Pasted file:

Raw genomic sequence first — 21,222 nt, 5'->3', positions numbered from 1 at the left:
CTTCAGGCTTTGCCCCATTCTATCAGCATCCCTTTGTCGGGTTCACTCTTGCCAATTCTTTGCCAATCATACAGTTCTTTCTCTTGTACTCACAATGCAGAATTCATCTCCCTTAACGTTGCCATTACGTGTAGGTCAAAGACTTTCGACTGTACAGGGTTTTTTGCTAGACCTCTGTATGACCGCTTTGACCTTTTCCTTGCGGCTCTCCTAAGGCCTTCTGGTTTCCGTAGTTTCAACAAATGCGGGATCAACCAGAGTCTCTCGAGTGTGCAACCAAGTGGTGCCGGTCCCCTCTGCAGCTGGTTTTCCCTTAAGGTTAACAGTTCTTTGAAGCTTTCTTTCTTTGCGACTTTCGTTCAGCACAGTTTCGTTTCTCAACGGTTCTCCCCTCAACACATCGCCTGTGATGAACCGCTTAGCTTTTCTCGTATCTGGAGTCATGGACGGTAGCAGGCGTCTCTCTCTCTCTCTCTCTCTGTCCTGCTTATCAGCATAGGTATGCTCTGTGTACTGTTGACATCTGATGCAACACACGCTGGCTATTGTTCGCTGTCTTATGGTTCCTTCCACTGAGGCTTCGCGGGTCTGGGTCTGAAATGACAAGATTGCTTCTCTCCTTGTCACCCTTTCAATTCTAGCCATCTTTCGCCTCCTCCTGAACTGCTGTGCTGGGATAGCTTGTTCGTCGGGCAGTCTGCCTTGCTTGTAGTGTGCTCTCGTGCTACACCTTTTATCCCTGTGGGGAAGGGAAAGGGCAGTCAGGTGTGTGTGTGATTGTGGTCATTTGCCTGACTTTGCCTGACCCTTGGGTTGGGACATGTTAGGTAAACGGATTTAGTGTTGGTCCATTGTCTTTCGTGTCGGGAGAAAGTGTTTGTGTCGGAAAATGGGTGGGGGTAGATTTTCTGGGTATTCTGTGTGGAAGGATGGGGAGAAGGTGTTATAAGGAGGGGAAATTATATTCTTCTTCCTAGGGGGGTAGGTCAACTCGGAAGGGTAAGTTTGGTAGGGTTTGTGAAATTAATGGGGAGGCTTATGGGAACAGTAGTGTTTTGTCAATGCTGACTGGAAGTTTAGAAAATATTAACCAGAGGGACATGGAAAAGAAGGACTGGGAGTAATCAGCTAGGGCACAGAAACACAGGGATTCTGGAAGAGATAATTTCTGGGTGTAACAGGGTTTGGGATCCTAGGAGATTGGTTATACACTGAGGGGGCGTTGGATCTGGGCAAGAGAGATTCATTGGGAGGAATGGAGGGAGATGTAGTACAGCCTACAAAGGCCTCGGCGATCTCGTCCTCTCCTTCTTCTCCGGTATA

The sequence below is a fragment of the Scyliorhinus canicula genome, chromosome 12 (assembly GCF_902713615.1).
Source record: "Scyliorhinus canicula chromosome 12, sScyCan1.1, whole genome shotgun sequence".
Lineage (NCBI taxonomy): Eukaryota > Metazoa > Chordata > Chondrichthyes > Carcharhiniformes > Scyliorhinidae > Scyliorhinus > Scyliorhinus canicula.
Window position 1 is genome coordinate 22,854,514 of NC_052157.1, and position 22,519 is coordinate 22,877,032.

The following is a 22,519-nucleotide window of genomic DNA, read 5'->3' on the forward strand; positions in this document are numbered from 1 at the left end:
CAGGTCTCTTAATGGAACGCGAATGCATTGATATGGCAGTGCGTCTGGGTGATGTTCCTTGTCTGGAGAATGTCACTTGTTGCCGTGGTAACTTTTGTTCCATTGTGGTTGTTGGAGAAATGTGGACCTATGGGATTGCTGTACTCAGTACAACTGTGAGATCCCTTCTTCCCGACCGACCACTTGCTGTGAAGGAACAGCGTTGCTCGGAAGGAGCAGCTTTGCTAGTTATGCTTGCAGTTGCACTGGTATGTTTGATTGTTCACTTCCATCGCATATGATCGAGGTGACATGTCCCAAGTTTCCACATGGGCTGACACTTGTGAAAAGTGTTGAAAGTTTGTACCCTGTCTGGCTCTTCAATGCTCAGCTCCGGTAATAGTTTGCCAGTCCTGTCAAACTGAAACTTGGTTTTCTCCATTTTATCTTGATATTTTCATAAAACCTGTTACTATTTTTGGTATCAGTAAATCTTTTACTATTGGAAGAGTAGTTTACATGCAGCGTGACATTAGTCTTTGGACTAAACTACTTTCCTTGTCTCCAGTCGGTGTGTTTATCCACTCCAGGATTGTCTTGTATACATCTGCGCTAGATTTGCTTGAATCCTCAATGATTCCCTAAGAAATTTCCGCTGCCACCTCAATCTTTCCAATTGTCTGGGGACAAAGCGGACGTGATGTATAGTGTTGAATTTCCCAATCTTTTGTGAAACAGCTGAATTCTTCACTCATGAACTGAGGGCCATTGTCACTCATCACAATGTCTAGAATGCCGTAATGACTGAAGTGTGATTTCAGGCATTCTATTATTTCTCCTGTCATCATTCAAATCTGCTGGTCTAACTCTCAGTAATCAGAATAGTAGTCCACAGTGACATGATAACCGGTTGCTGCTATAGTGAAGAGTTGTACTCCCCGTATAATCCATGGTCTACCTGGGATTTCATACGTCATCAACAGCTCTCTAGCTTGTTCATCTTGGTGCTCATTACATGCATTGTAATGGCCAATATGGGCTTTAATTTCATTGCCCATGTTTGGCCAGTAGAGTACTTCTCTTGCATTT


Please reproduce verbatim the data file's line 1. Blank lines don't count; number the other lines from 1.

Raw genomic sequence first — 21,222 nt, 5'->3', positions numbered from 1 at the left: